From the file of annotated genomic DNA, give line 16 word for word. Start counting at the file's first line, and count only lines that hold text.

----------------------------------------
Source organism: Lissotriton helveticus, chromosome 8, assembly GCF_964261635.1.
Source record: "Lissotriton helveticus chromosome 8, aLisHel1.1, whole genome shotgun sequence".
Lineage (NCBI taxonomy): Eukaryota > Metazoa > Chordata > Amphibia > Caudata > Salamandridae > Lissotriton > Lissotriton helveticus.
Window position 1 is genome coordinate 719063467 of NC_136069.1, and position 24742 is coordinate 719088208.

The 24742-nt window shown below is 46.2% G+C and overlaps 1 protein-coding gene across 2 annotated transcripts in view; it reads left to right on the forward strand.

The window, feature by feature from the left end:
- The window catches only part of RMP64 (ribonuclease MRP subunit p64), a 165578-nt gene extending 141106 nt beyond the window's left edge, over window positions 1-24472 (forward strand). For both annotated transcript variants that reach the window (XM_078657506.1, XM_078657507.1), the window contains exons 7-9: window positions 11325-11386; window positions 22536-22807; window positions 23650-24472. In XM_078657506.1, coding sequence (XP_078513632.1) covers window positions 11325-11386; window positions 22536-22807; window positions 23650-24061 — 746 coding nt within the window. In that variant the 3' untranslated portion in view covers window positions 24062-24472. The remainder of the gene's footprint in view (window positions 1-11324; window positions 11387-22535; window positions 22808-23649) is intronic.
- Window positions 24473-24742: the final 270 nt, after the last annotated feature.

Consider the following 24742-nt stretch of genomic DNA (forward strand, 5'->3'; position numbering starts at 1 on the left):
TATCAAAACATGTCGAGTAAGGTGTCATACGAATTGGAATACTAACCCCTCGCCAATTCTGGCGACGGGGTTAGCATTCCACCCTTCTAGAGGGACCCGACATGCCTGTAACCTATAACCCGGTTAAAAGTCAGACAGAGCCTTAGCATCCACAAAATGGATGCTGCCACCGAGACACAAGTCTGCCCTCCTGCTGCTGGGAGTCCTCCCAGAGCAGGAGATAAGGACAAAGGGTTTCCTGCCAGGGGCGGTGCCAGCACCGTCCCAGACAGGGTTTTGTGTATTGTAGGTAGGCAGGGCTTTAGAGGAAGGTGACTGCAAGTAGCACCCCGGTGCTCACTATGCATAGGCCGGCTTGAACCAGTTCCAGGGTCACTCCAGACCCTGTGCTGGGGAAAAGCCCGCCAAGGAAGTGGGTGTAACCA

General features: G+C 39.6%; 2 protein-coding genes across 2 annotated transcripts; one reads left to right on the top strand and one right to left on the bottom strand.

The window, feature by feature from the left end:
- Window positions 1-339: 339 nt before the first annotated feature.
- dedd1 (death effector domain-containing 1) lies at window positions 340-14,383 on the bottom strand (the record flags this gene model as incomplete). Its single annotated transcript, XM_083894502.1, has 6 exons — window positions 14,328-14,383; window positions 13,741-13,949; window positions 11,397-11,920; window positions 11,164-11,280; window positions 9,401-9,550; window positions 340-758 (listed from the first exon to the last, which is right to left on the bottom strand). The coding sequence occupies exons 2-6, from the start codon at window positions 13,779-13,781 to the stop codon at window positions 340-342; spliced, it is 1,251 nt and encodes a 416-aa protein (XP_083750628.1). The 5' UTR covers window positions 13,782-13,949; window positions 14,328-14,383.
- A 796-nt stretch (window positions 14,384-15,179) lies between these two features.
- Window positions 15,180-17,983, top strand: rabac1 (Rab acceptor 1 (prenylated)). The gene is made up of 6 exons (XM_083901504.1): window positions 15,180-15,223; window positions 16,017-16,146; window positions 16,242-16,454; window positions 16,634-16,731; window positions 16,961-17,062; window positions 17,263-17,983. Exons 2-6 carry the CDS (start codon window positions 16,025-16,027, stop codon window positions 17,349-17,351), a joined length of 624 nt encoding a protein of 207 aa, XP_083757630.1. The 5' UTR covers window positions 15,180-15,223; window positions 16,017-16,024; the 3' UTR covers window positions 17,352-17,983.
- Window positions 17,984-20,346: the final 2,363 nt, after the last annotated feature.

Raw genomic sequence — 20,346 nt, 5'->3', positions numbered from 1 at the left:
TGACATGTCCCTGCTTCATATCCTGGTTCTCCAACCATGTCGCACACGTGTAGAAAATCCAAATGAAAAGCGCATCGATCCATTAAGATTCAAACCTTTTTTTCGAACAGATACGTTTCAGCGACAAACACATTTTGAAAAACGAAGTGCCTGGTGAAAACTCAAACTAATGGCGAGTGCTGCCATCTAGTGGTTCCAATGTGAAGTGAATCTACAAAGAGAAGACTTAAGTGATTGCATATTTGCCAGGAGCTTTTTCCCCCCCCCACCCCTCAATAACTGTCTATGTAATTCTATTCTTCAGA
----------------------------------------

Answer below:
- Window positions 15,180-17,983, top strand: rabac1 (Rab acceptor 1 (prenylated)). The gene is made up of 6 exons (XM_083901504.1): window positions 15,180-15,223; window positions 16,017-16,146; window positions 16,242-16,454; window positions 16,634-16,731; window positions 16,961-17,062; window positions 17,263-17,983. Exons 2-6 carry the CDS (start codon window positions 16,025-16,027, stop codon window positions 17,349-17,351), a joined length of 624 nt encoding a protein of 207 aa, XP_083757630.1. The 5' UTR covers window positions 15,180-15,223; window positions 16,017-16,024; the 3' UTR covers window positions 17,352-17,983.